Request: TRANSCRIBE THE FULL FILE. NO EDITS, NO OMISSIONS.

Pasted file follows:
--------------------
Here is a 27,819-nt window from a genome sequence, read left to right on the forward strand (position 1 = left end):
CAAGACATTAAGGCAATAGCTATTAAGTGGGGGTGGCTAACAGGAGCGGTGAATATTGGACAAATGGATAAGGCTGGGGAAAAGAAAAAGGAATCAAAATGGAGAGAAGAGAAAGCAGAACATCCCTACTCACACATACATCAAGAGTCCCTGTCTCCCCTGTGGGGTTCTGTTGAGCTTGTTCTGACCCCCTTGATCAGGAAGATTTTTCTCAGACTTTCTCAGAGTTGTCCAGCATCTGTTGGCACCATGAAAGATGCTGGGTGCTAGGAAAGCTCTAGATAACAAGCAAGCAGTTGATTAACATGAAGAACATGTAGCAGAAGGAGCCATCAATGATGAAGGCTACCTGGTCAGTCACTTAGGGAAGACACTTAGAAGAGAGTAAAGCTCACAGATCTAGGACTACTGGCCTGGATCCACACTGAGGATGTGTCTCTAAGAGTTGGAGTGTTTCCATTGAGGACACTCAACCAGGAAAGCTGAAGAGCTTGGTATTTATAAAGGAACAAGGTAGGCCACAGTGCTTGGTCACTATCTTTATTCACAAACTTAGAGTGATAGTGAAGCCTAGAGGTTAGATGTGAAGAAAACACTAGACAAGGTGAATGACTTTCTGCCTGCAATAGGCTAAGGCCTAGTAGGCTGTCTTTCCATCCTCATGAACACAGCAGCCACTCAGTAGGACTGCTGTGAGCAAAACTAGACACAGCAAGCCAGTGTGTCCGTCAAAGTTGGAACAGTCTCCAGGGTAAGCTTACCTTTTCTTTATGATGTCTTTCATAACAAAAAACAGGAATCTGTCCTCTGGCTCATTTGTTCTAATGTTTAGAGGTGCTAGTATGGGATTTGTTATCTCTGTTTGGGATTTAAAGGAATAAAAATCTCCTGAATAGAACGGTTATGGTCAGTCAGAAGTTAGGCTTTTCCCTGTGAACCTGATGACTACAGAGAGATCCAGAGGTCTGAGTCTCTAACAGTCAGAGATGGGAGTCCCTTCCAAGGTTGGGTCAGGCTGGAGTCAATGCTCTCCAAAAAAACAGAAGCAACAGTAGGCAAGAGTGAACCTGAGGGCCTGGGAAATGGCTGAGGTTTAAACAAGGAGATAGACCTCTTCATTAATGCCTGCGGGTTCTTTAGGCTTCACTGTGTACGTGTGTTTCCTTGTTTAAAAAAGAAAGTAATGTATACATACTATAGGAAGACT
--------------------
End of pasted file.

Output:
Here is a 27,819-nt window from a genome sequence, read left to right on the forward strand (position 1 = left end):
CAAGACATTAAGGCAATAGCTATTAAGTGGGGGTGGCTAACAGGAGCGGTGAATATTGGACAAATGGATAAGGCTGGGGAAAAGAAAAAGGAATCAAAATGGAGAGAAGAGAAAGCAGAACATCCCTACTCACACATACATCAAGAGTCCCTGTCTCCCCTGTGGGGTTCTGTTGAGCTTGTTCTGACCCCCTTGATCAGGAAGATTTTTCTCAGACTTTCTCAGAGTTGTCCAGCATCTGTTGGCACCATGAAAGATGCTGGGTGCTAGGAAAGCTCTAGATAACAAGCAAGCAGTTGATTAACATGAAGAACATGTAGCAGAAGGAGCCATCAATGATGAAGGCTACCTGGTCAGTCACTTAGGGAAGACACTTAGAAGAGAGTAAAGCTCACAGATCTAGGACTACTGGCCTGGATCCACACTGAGGATGTGTCTCTAAGAGTTGGAGTGTTTCCATTGAGGACACTCAACCAGGAAAGCTGAAGAGCTTGGTATTTATAAAGGAACAAGGTAGGCCACAGTGCTTGGTCACTATCTTTATTCACAAACTTAGAGTGATAGTGAAGCCTAGAGGTTAGATGTGAAGAAAACACTAGACAAGGTGAATGACTTTCTGCCTGCAATAGGCTAAGGCCTAGTAGGCTGTCTTTCCATCCTCATGAACACAGCAGCCACTCAGTAGGACTGCTGTGAGCAAAACTAGACACAGCAAGCCAGTGTGTCCGTCAAAGTTGGAACAGTCTCCAGGGTAAGCTTACCTTTTCTTTATGATGTCTTTCATAACAAAAAACAGGAATCTGTCCTCTGGCTCATTTGTTCTAATGTTTAGAGGTGCTAGTATGGGATTTGTTATCTCTGTTTGGGATTTAAAGGAATAAAAATCTCCTGAATAGAACGGTTATGGTCAGTCAGAAGTTAGGCTTTTCCCTGTGAACCTGATGACTACAGAGAGATCCAGAGGTCTGAGTCTCTAACAGTCAGAGATGGGAGTCCCTTCCAAGGTTGGGTCAGGCTGGAGTCAATGCTCTCCAAAAAAACAGAAGCAACAGTAGGCAAGAGTGAACCTGAGGGCCTGGGAAATGGCTGAGGTTTAAACAAGGAGATAGACCTCTTCATTAATGCCTGCGGGTTCTTTAGGCTTCACTGTGTACGTGTGTTTCCTTGTTTAAAAAAGAAAGTAATGTATACATACTATAGGAAGACT